810.20 Defense/371/17: Telegram

The Minister in Haiti (Mayer) to the Secretary of State

76. Department’s 77, May 29, 3 p.m.68 I have made arrangements to convey the Department’s views to President Vincent tomorrow, Friday, at noon. Meanwhile, I hope that the extreme gravity of the times permits the following comment.

Knowing President Vincent so well, I am convinced that while in all likelihood he will give his agreement, at the same time he will draw most unhappy conclusions; namely, that the Department’s proposal does not seem to appreciate the urgency of the time element involved; that, as has been the case with the British and French, we fail to understand the lightning like rapidity and audacity with which Hitler acts; that American democracy is as lacking in this respect as European democracy; that by the time the proposed consultations [Page 123]are over German forces may already be en route to the Americas; and finally that there is secrecy in the [implementation] of the Department’s proposed procedure.

In order to reassure President Vincent of our appreciation of the realities of the moment and that we are prepared to deal immediately with the problems peculiar to the Antillean area, I earnestly request the Department to authorize me by telephone before noon tomorrow, Friday, to accept President Vincent’s repeated recommendations for the establishment of United States air bases in Haiti69 and to solicit immediate technical conversations. I am hopeful that President Vincent is still so inclined in view of a series of inspired articles appearing in the current local press.

These articles, in discussing closer cooperation between the American Republics, emphasize that President Vincent desires a special arrangement between the United States and the three Antillean republics “since in case of danger and because of their geographical position they constitute the principal bases of defense of our continent”. The articles then express the belief that within the framework of continental Pan-Americanism there is also room for a Caribbean Pan-Americanism which is especially interesting to the peoples and countries of this region. The articles continue that “this is obviously a special section of the continent which, without destroying the necessary Pan-American unity, presents, by its very position in the hemisphere, by its more immediate proximity to the United States, problems which should be considered and decided as soon as possible precisely because of that proximity.”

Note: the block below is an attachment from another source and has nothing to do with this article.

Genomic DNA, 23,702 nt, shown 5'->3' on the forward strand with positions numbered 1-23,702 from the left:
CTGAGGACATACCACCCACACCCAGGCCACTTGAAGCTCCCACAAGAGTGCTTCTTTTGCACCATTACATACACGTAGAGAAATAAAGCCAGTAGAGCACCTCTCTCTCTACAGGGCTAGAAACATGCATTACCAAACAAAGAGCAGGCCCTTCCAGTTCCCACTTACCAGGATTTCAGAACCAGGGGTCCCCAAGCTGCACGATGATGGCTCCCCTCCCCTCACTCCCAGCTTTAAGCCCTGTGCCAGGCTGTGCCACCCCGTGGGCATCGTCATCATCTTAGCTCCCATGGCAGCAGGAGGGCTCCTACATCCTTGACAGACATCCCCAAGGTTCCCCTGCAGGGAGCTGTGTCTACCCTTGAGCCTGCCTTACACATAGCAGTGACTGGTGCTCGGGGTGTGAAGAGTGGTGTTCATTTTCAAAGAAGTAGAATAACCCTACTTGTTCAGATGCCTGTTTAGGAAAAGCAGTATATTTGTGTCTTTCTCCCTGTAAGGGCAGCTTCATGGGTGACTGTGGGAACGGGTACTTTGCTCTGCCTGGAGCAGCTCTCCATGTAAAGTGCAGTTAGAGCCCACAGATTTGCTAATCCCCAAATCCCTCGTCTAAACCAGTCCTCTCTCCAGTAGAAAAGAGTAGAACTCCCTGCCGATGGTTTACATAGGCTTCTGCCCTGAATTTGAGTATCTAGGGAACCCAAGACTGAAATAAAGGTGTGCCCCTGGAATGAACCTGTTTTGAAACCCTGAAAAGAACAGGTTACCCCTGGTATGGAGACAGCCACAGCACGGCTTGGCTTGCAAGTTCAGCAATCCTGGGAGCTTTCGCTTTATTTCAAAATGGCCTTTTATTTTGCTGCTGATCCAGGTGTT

Mayer
  1. See footnote 29, p. 16.
  2. For previous correspondence, see section entitled “Attitude of the Department of State regarding certain defense proposals of the Haitian Government,” Foreign Relations, 1939, vol. v, pp. 637 ff.